LONDON ? Retailers have reiterated their call for action to shake up the monopoly supply of newspapers and magazines.
The Competition Appeals Tribunal heard a case brought by the Association of Convenience Stores (ACS) and the National Federation of Retail Newsagents against the Office of Fair Trading's (OFT) decision not to undertake any further review of the industry.�??
ACS Chief Executive James Lowman said: "The OFT failed retailers and consumers when it decided to not prioritize a review of the anti-competitive practices in the news and magazine market. They are sanctioning a market that is run by and for the vested interests of publishers and wholesalers and against the interests of consumers.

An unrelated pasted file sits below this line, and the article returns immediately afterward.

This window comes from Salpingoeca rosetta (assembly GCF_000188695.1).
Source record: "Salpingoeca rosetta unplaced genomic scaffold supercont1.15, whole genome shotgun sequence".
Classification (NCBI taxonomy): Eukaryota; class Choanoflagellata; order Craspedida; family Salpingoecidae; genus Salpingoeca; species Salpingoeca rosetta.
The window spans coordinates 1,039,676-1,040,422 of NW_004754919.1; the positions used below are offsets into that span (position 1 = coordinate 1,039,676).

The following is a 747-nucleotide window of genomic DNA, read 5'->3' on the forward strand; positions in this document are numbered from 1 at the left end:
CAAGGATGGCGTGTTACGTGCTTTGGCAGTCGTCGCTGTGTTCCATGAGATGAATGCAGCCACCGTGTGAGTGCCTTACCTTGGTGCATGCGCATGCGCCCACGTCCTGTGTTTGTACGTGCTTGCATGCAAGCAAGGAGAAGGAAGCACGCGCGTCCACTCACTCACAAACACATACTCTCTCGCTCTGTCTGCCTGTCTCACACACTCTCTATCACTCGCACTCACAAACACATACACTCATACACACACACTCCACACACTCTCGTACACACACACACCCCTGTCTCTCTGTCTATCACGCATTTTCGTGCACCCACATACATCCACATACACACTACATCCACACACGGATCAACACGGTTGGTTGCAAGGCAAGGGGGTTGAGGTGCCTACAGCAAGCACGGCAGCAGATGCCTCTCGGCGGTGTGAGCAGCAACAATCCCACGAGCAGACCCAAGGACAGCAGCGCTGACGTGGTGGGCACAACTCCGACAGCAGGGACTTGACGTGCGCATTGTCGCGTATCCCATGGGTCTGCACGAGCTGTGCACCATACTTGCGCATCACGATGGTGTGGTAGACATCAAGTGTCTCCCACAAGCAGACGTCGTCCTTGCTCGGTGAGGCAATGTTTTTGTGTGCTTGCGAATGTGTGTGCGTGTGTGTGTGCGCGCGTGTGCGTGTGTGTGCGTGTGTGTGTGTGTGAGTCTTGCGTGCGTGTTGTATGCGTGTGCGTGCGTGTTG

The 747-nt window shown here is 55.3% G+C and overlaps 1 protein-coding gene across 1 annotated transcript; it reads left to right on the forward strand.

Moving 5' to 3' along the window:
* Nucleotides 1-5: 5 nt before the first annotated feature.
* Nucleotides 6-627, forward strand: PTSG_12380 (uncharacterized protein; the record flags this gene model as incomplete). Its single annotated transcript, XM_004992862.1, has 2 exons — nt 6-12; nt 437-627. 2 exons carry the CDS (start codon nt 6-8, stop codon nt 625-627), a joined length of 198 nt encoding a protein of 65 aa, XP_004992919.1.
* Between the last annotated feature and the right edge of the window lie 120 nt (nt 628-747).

"In 2009 the OFT concluded that there were serious failures in the way the market operated. Two years on the problem they identified remain and have become more entrenched, it is for this reason that we brought this case forward and we are confident of a successful outcome."??The Competition Appeal Tribunal is likely to announce its verdict later this year.
ACS called for the OFT to intervene or break up the newspaper and magazine supply monopoly. Publishers and wholesalers are granted special treatment under competition law for their supply of product to retailers, who often do not have enough stock of leading magazine titles, yet are flooded with copies of magazines that don?t sell. Retailers do not have a choice over where they get their supplies, suffer from unjustified increases in delivery costs and are stuck with low profit margins on magazine sales.